WASHINGTON — Embodying the resiliency of military children, Elena Ashburn, the 2022 Operation Homefront Military Child of the Year for the Army, was able to turn her personal challenges into positive resources for others.
During one year at Carlisle High School — her first public school — she became student body president, joined the school’s theatre company and made friends to whom she could finally relate.
The daunting reality most military children face every school year hit Elena as her father, Col. Matt Ashburn, graduated from the Army War College at Carlisle Barracks in 2019 and moved to Miami, Florida for an assignment with U.S. Southern Command.
Elena built resilience over her five permanent change of station moves, but this one hit the hardest. She realized she could not continue with untreated mental health problems and spoke to her parents about seeking help.
Moving from the Appalachian valleys of Pennsylvania to Pembroke Pines, Florida, the Ashburn family struggled to find a home in a bustling South Florida housing market and spent the first two months of the school year living in the family’s trailer.
“It definitely got worse as time went on,” Elena said. “I just realized at one point that this was a very unhealthy way to live.”
Elena then sought the help of a therapist. And to help cope, she video-chatted with her best friend from Carlisle, Matthew Oh.
Oh, now stationed with his Army father in South Korea, brainstormed on the construction of a website with Elena. They wanted a place where military children could find others who shared their experiences and their feelings of angst and loneliness each time they had to reset their lives.
And from their long distance conversations, they created Bloom, an online resource for military teens that quickly grew from a small operation to one with more than 20 teen contributors from across the armed forces that reaches more than 2,500 of their peers worldwide.
Through personal, shared experiences on the site, Elena found she could empathize with other military youth dealing with similar challenges.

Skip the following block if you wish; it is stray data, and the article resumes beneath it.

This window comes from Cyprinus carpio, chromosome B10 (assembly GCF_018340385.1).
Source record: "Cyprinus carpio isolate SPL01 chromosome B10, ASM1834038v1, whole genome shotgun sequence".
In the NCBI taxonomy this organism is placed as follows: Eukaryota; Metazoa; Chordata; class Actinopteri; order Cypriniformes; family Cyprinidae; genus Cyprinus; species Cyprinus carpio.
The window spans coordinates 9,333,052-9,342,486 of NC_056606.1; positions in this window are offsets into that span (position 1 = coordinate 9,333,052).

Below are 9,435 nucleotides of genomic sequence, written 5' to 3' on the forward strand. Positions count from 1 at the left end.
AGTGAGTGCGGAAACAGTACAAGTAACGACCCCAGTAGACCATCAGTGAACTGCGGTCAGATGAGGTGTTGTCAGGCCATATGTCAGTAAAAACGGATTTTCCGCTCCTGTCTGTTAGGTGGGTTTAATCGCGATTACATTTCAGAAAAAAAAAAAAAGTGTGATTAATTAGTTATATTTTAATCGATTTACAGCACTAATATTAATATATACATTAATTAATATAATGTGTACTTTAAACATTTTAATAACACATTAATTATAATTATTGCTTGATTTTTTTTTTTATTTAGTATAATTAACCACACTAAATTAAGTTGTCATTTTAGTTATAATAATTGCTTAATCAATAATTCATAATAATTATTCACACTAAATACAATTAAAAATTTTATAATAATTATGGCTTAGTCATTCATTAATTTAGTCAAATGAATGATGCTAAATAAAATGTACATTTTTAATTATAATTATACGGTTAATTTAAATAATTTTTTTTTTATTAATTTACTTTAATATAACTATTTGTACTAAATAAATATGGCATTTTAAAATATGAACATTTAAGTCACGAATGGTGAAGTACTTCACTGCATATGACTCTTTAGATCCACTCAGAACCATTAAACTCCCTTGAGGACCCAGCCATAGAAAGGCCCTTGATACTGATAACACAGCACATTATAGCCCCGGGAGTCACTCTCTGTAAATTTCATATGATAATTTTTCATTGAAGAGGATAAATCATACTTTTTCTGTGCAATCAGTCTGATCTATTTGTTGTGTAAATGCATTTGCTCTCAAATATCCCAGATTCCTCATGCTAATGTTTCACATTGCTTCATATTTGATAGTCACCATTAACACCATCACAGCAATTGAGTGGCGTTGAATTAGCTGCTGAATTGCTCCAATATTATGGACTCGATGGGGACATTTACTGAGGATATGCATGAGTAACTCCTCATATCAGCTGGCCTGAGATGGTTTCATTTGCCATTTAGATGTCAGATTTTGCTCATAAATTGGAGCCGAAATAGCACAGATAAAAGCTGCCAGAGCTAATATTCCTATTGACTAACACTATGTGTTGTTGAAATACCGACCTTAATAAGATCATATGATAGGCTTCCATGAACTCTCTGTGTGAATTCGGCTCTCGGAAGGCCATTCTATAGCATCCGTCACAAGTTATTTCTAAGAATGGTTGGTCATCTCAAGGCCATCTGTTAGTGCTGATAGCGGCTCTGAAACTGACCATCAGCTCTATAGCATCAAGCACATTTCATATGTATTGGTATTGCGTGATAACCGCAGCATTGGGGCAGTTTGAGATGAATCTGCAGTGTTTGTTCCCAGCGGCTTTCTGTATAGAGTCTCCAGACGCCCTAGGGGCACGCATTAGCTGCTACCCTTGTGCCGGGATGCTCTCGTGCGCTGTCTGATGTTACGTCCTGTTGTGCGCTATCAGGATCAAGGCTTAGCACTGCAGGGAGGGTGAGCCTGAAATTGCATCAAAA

“I just tried to be honest about what it’s like to be a military teen,” said Elena. “Because it’s hard. There’s other kids who are [going] through the same thing. You’re not alone. It’s normal feeling like this.”
Bloom contains blog entries and articles on moving, family separation, and world travel, as well as poetry and art. The website highlights a different teen and their achievements each month, and even discusses current events such as the conflict in Ukraine through the eyes of military children.
The virtual platform launched on April 10, 2020, just as students began homeschooling due to the COVID-19 pandemic. The launch came at an opportune time as many students found themselves separated from their classroom environments and peers.
In October, Bloom contributors took part in a study with the National Military Family Association that surveyed more than 2,000 military adolescents. The results from NMFA revealed that more than 42% of military teenagers reported low mental well-being as they struggled with feelings of isolation due to separation from deployed parents or friends and family. Another 45% said they had moderate feelings of well-being.
Elena could relate to many of the stories shared on the site. Besides her mental health struggles, she had already overcome a congenital heart condition. After her birth in Germany in 2003, doctors diagnosed her with the condition and she later received treatment at Walter Reed Hospital near Washington, D.C.
“Elena has always been resilient,” said her father. “She is intelligent and very driven, we are extremely proud parents.”
During her middle school years when her family lived in Alabama, she said she felt disconnected from the community. Military teens have the benefit of potentially traveling and living abroad, but also suffer from poor mental health and not being connected to the communities where they live.
The first time she faced the reality of military separations came at age three, when her father deployed in support of Operation Enduring Freedom during the surge in Iraq. Elena’s mom, Katarina, said her children learned to adjust to their father being away from home by spending every day together.
“Our family took it one year at a time,” Katarina said. “Elena has such a bright future and I can’t wait to see what it holds.”
Although she battled depression, she didn’t let it slow her down. She continues her resiliency today at Cooper City High School in Cooper City, Florida, where she is the editor in chief of the student newspaper. When her family again struggled with housing insecurity before her senior year, her article titled “We Need a Home” captured the attention of Department of Defense and Army leaders in Washington.
Elena said she has not decided where she will attend college yet, but plans to study public policy or journalism. She added that she will continue her outreach work with Bloom and will remain a regular contributor to the site.
“[Bloom] has given me so much,” Elena said. “It’s given me a community with mentors and people that I never would have dreamed would work with me. It’s changed my life. It’s made me a better person and a better leader.”
Bloom will soon launch its community guide about military teen life.